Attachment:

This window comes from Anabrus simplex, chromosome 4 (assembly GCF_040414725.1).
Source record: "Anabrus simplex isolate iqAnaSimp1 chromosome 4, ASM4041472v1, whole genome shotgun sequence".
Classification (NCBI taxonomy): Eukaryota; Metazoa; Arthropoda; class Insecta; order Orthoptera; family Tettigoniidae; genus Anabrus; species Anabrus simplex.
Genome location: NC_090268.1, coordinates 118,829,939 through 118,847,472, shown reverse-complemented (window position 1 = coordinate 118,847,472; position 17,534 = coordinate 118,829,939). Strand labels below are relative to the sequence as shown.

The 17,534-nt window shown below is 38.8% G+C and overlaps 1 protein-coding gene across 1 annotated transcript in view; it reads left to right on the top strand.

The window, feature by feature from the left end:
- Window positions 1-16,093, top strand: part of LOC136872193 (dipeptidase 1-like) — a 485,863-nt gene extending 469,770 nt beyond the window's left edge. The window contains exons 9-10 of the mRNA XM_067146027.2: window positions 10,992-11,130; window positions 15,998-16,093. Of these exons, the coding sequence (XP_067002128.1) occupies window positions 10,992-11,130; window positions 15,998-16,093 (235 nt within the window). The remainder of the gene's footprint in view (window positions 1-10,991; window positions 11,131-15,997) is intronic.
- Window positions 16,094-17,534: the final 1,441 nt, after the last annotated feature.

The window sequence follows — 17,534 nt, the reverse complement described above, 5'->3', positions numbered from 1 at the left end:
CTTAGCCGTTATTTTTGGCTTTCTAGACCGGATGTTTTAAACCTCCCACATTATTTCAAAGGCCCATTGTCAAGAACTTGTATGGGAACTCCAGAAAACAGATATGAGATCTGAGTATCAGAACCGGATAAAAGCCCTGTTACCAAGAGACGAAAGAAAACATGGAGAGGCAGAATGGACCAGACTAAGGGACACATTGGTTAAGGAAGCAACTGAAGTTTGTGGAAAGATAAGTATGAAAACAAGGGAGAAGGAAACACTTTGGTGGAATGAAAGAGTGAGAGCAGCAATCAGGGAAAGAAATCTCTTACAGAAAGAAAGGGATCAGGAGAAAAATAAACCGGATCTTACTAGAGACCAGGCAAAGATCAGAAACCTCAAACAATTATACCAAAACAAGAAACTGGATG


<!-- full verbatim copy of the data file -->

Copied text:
This window comes from Anabrus simplex, chromosome 4 (assembly GCF_040414725.1).
Source record: "Anabrus simplex isolate iqAnaSimp1 chromosome 4, ASM4041472v1, whole genome shotgun sequence".
Classification (NCBI taxonomy): Eukaryota; Metazoa; Arthropoda; class Insecta; order Orthoptera; family Tettigoniidae; genus Anabrus; species Anabrus simplex.
Genome location: NC_090268.1, coordinates 118,829,939 through 118,847,472, shown reverse-complemented (window position 1 = coordinate 118,847,472; position 17,534 = coordinate 118,829,939). Strand labels below are relative to the sequence as shown.

The 17,534-nt window shown below is 38.8% G+C and overlaps 1 protein-coding gene across 1 annotated transcript in view; it reads left to right on the top strand.

The window, feature by feature from the left end:
- Window positions 1-16,093, top strand: part of LOC136872193 (dipeptidase 1-like) — a 485,863-nt gene extending 469,770 nt beyond the window's left edge. The window contains exons 9-10 of the mRNA XM_067146027.2: window positions 10,992-11,130; window positions 15,998-16,093. Of these exons, the coding sequence (XP_067002128.1) occupies window positions 10,992-11,130; window positions 15,998-16,093 (235 nt within the window). The remainder of the gene's footprint in view (window positions 1-10,991; window positions 11,131-15,997) is intronic.
- Window positions 16,094-17,534: the final 1,441 nt, after the last annotated feature.

The window sequence follows — 17,534 nt, the reverse complement described above, 5'->3', positions numbered from 1 at the left end:
CTTAGCCGTTATTTTTGGCTTTCTAGACCGGATGTTTTAAACCTCCCACATTATTTCAAAGGCCCATTGTCAAGAACTTGTATGGGAACTCCAGAAAACAGATATGAGATCTGAGTATCAGAACCGGATAAAAGCCCTGTTACCAAGAGACGAAAGAAAACATGGAGAGGCAGAATGGACCAGACTAAGGGACACATTGGTTAAGGAAGCAACTGAAGTTTGTGGAAAGATAAGTATGAAAACAAGGGAGAAGGAAACACTTTGGTGGAATGAAAGAGTGAGAGCAGCAATCAGGGAAAGAAATCTCTTACAGAAAGAAAGGGATCAGGAGAAAAATAAACCGGATCTTACTAGAGACCAGGCAAAGATCAGAAACCTCAAACAATTATACCAAAACAAGAAACTGGATG